elvum: (Default)
[personal profile] elvum
So, it seems to be universally agreed that the 0.75% base rate cut announced today by the US Federal Reserve Bank was an attempt to stop global stock markets from continuing their recent sharp downward trend. It also seems to be agreed that the size of the cut is unusually large, and unusually timed, in that it didn't follow a regular meeting of their "Open Market Committee". My rudimentary understanding of economics leads me to believe that by making it less attractive to invest your money with the US government, investors will preferentially buy shares, increasing demand and hence prices.

So far, so good. But I found this article interesting. It seems to be agreed by those quoted in the article that cutting the base rate by 0.75% is very significant. There also seems to be agreement that the action is "risky". But what I don't understand is people asserting that the decision is evidence of "panic". Do those commentators actually believe that the committee made their decision in the throes of gut-wrenching terror? That the decision was not the result of rational decision-making nor of reasoned argument? Do they have inside information on the mental states of the committee members? If they don't have any evidence for their assertions, aren't they acting irresponsibly by baselessly contributing to the fall in investor confidence?

I think I have previously analogised bankers and traders to a troupe of monkeys encountering fire for the first time, egging each other closer and closer until one of them gets burned, whereupon they all run away screaming. This kind of negative commentary strikes me as being the equivalent of shouting "fire!" at the first imagined whiff of smoke - dangerous; unhelpful; irresponsible.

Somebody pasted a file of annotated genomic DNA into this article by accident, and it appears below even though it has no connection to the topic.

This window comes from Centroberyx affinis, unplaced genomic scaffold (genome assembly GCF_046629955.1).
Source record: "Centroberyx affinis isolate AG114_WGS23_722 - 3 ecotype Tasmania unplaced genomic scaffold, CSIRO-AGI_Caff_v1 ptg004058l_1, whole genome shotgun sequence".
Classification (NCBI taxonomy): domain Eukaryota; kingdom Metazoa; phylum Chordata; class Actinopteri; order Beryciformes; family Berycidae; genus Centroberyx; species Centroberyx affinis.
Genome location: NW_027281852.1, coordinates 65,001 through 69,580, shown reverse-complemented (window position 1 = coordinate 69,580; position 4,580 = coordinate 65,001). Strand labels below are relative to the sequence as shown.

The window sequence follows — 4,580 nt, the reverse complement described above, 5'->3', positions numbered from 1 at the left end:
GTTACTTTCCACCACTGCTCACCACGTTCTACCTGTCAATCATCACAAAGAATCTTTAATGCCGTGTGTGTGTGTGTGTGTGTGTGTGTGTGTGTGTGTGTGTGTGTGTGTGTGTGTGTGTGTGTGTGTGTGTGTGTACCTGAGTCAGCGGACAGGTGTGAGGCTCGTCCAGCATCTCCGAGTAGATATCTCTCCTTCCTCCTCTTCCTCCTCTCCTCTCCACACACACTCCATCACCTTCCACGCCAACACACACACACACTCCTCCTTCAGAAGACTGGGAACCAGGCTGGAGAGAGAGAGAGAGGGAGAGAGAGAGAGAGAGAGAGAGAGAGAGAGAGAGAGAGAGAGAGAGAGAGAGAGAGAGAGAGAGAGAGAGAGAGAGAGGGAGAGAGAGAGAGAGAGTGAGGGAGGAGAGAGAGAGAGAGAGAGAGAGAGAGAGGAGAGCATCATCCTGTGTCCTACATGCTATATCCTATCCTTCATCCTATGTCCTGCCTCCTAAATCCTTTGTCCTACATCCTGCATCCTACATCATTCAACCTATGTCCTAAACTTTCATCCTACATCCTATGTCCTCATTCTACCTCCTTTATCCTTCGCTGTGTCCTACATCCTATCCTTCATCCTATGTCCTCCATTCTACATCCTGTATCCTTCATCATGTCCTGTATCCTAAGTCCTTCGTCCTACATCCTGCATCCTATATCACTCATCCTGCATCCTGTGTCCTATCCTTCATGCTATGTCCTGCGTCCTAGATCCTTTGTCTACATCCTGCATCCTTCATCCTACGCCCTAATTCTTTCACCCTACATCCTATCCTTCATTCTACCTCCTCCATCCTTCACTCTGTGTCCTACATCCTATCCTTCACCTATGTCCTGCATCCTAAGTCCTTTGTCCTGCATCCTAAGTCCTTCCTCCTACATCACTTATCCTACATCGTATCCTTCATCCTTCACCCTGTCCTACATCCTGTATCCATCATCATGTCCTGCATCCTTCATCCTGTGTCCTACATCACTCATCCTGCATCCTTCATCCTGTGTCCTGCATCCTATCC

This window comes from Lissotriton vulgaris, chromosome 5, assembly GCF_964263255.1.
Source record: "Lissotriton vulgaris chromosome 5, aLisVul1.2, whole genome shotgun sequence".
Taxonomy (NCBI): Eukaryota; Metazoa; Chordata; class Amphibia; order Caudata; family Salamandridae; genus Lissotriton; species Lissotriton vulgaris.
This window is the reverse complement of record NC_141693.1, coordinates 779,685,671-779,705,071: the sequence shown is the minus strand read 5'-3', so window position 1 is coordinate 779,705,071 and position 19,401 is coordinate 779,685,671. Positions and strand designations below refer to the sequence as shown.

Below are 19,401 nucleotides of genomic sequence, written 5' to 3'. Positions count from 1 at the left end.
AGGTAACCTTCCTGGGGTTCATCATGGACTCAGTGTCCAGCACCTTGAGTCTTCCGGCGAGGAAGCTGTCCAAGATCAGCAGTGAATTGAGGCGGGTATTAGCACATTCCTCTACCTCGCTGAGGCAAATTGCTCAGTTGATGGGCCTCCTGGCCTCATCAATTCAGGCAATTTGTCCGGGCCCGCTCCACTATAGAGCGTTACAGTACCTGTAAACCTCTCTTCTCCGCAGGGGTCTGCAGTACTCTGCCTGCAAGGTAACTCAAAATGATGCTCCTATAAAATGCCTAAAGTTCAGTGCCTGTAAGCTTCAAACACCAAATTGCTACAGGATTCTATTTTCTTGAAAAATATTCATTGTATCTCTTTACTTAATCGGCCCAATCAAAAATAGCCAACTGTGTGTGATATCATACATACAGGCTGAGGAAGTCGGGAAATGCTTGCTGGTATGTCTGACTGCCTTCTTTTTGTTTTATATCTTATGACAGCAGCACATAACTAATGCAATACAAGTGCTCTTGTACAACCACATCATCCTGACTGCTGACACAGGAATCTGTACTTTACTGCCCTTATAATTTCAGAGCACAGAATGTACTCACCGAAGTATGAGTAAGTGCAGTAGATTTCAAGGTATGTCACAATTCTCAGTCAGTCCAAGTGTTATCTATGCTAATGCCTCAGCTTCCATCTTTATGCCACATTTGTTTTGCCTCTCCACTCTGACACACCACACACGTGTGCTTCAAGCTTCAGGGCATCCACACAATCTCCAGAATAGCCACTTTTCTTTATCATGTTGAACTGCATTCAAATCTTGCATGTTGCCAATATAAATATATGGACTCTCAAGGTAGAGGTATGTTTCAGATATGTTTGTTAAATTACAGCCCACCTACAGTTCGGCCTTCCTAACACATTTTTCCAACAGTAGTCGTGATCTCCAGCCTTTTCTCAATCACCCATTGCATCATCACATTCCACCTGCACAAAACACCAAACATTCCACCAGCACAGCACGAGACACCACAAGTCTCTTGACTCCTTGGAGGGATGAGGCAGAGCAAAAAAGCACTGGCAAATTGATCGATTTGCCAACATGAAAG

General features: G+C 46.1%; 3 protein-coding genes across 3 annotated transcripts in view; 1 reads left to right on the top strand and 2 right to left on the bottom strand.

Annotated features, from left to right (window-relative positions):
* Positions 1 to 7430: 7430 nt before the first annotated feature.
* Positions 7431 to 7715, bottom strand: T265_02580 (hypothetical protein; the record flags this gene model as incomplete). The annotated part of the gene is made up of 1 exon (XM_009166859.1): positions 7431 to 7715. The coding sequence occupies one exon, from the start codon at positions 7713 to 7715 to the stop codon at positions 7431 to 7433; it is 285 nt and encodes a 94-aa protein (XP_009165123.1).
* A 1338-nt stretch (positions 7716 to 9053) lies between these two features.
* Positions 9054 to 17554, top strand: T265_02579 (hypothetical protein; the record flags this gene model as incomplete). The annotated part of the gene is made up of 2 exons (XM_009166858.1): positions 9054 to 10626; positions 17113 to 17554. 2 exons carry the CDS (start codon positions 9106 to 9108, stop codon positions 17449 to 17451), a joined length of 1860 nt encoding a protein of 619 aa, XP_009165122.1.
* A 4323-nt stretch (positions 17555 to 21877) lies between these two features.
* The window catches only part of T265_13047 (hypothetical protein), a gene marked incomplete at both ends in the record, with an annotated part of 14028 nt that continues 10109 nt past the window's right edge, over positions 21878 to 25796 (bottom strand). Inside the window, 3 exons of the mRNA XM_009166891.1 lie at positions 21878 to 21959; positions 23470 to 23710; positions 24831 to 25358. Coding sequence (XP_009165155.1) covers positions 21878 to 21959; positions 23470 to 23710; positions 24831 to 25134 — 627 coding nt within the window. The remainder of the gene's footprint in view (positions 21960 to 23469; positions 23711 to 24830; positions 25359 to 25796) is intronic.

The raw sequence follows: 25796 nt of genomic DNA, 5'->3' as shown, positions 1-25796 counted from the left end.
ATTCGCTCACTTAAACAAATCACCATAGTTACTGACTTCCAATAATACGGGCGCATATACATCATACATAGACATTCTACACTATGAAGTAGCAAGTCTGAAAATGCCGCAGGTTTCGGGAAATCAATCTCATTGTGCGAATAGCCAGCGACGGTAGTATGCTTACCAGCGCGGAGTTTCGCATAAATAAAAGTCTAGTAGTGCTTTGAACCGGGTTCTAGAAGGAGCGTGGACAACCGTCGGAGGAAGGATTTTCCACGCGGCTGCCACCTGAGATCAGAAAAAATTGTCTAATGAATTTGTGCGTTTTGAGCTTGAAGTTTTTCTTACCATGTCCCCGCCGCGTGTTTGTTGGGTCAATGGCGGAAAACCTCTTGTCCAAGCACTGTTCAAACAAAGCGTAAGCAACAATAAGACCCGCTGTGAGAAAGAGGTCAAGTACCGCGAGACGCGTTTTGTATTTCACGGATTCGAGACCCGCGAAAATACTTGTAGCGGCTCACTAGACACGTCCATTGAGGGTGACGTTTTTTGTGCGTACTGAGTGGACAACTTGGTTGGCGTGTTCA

Date: 2008-01-23 12:14 am (UTC)
From: [identity profile] gaspodog.livejournal.com
The wondrous Market that the hardline capitalists tell us should be responsible for absolutely everything does have this tendency to be strongly affected by tiny minorities (of one on occasion) shouting "Panic". And then presumably raking in the cash as their share deals accrue the resulting profit.

Date: 2008-01-23 10:40 am (UTC)
From: [identity profile] bazzalisk.livejournal.com
This is because the Free Market Model assumes that all economic entities will act completely rationally and with total awareness of all pertinent information at all times.

And they say that Communism fails to take human nature into account?

Date: 2008-01-23 11:39 pm (UTC)
From: [identity profile] elvum.livejournal.com
The free market does at least assume that everyone's selfish... :-)

Date: 2008-01-24 07:23 am (UTC)
From: [identity profile] bazzalisk.livejournal.com
No, it doesn't. It assumes that all economic entities are perfectly informed perfectly rational entities working in a way to maximise their own economic potential. It makes no comment about people at all. If you assume that individual people are economic entities (dubious at best) it's predicting that they will be perfectly selfish about the goal of maximising their own economic potential and have no other goals whatsoever. Moreover it assumes that although they are selfish they will never use coercive measures against other economic entities.

Which seems to be just as ridiculous as assuming everyone is selfless (which communism doesn't do).

There are a lot of reasons why communism has failed, but common wisdom that it was a lack of taking into account "human nature" seems totally bogus.

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